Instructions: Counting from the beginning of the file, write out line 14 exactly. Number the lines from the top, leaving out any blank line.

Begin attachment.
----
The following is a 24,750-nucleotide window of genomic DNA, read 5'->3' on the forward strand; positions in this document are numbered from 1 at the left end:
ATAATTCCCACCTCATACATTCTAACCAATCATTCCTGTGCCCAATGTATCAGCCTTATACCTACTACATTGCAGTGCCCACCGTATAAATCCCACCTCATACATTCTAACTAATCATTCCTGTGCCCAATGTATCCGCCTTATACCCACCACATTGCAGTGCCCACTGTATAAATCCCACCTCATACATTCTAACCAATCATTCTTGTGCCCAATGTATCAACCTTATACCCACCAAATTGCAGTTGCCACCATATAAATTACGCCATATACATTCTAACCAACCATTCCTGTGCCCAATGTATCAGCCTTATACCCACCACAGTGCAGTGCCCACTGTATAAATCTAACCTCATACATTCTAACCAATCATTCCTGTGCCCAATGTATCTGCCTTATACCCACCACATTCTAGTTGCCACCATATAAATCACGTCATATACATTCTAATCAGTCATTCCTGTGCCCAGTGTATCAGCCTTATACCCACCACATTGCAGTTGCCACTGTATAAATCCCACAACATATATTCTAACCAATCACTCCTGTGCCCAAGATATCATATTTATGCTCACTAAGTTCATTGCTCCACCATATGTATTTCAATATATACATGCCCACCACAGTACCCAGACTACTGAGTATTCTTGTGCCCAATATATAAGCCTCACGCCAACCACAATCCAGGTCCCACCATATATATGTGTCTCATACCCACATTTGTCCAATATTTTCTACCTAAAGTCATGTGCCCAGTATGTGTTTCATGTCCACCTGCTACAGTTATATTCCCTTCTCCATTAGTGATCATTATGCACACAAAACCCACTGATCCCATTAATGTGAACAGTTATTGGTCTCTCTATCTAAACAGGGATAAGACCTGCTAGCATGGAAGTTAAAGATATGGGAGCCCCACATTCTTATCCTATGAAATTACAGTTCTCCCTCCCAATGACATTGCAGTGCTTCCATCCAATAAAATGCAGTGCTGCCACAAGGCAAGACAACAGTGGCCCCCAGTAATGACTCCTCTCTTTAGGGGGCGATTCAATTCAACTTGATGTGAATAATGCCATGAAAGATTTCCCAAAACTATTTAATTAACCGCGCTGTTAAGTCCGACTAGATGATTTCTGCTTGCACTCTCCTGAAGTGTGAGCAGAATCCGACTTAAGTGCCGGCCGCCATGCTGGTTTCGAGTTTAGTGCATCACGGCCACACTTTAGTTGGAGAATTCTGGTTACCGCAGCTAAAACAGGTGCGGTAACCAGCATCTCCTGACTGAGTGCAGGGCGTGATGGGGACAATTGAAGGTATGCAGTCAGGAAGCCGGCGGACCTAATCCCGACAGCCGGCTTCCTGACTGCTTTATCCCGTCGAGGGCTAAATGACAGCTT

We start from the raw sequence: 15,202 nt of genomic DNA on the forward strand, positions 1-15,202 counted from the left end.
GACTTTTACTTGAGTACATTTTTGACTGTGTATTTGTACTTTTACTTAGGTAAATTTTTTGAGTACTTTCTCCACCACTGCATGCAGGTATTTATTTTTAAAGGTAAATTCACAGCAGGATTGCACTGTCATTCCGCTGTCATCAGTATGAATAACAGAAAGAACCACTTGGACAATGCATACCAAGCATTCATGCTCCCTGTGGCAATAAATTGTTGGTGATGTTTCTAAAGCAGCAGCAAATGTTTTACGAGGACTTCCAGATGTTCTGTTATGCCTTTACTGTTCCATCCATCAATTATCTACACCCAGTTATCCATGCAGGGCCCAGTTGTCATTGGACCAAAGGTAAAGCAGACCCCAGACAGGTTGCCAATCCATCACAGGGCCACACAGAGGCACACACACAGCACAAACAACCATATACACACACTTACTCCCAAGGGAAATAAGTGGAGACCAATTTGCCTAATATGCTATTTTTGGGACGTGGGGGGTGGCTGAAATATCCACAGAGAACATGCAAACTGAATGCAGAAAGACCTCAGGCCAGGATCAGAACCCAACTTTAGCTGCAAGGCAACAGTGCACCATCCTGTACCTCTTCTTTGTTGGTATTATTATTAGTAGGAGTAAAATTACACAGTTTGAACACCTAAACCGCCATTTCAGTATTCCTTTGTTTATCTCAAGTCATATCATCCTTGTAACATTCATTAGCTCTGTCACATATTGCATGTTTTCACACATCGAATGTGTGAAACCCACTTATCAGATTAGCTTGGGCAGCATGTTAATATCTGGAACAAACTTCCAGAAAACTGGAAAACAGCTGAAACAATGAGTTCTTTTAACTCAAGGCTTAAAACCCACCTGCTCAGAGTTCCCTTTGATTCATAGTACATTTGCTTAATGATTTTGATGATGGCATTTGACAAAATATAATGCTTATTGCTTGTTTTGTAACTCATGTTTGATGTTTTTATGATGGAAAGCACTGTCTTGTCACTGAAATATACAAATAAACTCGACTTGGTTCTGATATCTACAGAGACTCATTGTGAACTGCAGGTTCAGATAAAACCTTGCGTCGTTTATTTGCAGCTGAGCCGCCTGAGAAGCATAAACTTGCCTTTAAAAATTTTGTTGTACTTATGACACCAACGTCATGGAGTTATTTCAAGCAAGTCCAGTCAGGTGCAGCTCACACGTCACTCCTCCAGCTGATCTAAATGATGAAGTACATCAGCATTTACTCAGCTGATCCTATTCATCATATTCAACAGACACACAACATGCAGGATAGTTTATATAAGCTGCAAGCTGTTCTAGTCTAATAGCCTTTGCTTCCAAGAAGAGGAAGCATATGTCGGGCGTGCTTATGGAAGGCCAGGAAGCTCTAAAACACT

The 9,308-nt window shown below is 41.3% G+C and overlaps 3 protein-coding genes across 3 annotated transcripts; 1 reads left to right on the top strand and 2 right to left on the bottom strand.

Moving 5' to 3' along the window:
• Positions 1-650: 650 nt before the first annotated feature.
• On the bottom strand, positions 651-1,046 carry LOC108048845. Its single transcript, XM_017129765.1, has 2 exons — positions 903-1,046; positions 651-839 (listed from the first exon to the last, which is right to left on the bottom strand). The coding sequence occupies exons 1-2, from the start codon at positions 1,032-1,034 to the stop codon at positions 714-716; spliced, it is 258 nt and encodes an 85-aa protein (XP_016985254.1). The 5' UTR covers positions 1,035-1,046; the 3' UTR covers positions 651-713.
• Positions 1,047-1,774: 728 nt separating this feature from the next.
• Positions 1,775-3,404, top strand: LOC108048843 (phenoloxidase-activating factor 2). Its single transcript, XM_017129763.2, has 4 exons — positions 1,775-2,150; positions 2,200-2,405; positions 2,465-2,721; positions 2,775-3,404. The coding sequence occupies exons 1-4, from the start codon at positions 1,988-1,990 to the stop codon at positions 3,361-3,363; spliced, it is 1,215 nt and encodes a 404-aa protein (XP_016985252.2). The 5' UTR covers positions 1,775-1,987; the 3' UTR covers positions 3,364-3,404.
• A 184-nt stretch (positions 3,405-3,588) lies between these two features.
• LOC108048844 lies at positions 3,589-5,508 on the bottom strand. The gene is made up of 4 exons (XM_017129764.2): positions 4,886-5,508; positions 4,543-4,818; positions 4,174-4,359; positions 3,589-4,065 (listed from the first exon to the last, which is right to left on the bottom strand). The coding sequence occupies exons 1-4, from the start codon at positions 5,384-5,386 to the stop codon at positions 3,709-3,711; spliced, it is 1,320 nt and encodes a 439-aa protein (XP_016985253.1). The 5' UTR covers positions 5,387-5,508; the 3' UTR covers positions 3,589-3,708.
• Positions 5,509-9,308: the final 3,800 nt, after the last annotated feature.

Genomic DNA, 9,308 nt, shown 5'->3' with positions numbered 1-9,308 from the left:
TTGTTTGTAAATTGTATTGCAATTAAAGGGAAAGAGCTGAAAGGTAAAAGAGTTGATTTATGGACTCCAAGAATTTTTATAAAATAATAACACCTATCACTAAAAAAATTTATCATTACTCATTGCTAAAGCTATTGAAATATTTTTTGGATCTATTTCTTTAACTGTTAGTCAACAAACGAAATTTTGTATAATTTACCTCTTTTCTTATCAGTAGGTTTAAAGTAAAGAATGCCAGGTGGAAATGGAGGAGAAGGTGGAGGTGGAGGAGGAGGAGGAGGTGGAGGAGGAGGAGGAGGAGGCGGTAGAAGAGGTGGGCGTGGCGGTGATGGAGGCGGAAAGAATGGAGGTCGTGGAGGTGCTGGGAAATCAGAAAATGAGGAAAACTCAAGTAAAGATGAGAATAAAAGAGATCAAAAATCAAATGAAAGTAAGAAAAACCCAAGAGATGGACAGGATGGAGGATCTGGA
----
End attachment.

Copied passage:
Genomic DNA, 9,308 nt, shown 5'->3' with positions numbered 1-9,308 from the left: